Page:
Homebuilding lifts U.S. construction spending in November -Breaking
WASHINGTON, (Reuters) – The U.S. increased construction spending in November due to strong single-family homebuilding gains. However, public project outlays were low.
According to the Commerce Department, construction spending increased 0.4% Monday after an October similar increase.
Reuters polled economists and found that construction spending was expected to rise 0.6%. The November increase in construction spending was 9.3% compared to the previous year.
In November, spending on private projects increased 0.6%. The 0.9% increase in residential construction expenditures was remarkable.
Spending on single-family homes jumped 1.2% while spending on multifamily housing projects fell 0.3%.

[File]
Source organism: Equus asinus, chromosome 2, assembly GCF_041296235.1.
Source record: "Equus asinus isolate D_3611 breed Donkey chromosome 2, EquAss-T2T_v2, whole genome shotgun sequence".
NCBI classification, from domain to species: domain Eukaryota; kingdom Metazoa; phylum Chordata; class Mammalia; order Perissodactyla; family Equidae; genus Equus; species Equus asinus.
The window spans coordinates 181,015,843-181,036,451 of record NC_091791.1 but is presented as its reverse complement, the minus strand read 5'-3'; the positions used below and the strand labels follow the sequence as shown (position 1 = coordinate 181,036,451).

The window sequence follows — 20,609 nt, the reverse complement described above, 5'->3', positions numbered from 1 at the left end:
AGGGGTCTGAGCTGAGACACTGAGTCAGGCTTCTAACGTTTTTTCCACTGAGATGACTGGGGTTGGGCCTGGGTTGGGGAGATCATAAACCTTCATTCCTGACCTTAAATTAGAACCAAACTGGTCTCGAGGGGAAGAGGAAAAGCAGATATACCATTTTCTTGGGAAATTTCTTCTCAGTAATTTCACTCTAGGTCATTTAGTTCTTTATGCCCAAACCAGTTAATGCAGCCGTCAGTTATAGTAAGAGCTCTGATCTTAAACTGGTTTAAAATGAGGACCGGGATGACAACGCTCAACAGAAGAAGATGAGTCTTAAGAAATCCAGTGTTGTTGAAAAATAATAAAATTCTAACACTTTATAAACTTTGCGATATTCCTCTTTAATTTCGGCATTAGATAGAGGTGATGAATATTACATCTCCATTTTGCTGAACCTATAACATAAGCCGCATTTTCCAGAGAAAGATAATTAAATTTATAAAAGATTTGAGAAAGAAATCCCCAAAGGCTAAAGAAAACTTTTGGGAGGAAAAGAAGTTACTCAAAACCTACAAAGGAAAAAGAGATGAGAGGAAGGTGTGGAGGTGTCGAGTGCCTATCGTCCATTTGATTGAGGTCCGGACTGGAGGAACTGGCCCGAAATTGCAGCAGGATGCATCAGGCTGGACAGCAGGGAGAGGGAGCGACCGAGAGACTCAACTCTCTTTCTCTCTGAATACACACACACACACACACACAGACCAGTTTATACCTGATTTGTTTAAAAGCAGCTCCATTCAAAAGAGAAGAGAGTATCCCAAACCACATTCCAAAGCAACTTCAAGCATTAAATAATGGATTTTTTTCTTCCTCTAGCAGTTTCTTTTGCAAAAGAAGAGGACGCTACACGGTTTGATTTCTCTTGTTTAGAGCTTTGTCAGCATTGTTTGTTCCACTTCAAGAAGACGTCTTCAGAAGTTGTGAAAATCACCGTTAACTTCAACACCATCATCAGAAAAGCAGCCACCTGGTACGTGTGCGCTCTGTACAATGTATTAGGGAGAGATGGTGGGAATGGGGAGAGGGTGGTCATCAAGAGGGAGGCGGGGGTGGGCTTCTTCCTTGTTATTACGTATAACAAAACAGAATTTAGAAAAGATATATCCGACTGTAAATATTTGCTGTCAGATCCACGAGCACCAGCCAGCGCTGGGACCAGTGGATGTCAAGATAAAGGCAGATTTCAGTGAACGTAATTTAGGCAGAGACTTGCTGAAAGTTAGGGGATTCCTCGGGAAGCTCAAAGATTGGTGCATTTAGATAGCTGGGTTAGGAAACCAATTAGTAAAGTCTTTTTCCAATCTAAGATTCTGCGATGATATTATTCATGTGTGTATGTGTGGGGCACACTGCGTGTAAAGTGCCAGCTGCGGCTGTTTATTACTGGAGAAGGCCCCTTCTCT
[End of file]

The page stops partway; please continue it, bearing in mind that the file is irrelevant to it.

Homebuilding is still constrained due to shortages that are driving up the prices for building materials. The third quarter saw residential investment decline for the second consecutive quarter. This was due to a decrease in single-family homebuilding and home improvement spending.
In November, private structures that are not residential such as oil well drilling and gas exploration saw a 0.1% increase in investment. The July-September period saw a decrease in spending on structures for the second quarter. Healthcare and commercial structures led this decline.
Public construction spending fell by 0.2% in November. The federal government spent 0.4% less on construction projects in November than it did for state- and local government construction projects.
Fusion MediaFusion Media and anyone associated with it will not assume any responsibility for losses or damages arising from the use of this information. This includes data including charts, buy/sell signal, and quotes. Trading the financial markets is one of most risky investment options. Please make sure you are fully aware about the costs and risks involved.